Self-esteem is lowest among young adults but increased throughout adulthood, peaking at age 60, before it started to decline according to researchers Ulrich Orth of the University of Basel, Kali Trzesnieuski of the University of Western Ontario and Richard Robbins of The University of California and published in the Journal of Personality and Social Psychology.
Between 1986 and 2002, these researchers surveyed a total of 3,617 adults living in the United States. The researchers measured self-esteem by asking participants to rate their level of agreement with statements such as, "I take a positive attitude toward myself," which suggests high self-esteem; "At times I think I am no good at all" and "All in all, I am inclined to feel that I am a failure," which both suggest low self-esteem. Subjects were also asked about their ethnicity, education, income, work status, relationship satisfaction, marital status, health, social support and if they had experienced stressful life events. Some examples of stressful life events are suddenly losing a job, being the victim of a violent crime, or experiencing the death of a parent or of a child.
On average, women had lower self-esteem than did men throughout most of adulthood, but self-esteem levels converged as men and women reached their 80s and 90s. Blacks and whites had similar self-esteem levels throughout young adulthood and middle age. In old age, average self-esteem among blacks dropped much more sharply than self-esteem among whites. This was the result even after controlling for differences in income and health. Education, income, health and employment status all had some effect on the self-esteem trajectories,especially as people aged.
People of all ages in satisfying and supportive relationships tend to have higher self-esteem, according to the findings. However, despite maintaining higher self-esteem throughout their lives, people in happy relationships experienced the same drop in self-esteem during old age as people in unhappy relationships.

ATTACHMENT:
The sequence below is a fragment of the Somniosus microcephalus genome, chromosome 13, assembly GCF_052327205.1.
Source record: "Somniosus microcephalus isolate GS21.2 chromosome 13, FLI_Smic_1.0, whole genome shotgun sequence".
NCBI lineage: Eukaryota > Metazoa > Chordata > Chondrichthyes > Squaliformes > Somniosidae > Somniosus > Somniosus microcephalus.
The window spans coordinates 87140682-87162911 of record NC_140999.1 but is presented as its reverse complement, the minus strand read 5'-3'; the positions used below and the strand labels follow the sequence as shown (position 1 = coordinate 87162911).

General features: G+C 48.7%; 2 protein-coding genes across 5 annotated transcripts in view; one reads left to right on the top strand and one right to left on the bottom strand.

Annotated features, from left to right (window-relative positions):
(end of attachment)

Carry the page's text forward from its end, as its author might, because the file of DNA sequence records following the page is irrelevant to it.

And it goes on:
There are numerous theories as to why self-esteem peaks in middle age and then drops after retirement, said the researchers. "Midlife is a time of highly stable work, family and romantic relationships. People increasingly occupy positions of power and status, which might promote feelings of self-esteem," said co-author Richard Robins, PhD, of the University of California, Davis. "In contrast, older adults may be "Self-esteem declines sharply among older adults while middle-aged are most confident."
experiencing a change in roles such as an empty nest, retirement and obsolete work skills in addition to declining health."
Orth doesn't think baby boomers will skew self-esteem trajectories as the majority of that generation reach retirement age. But with medical advances, they will be healthier longer and, therefore, may be able to work and earn money longer. "It is possible that the decline in self-esteem might occur later in life for babyboomers," he said.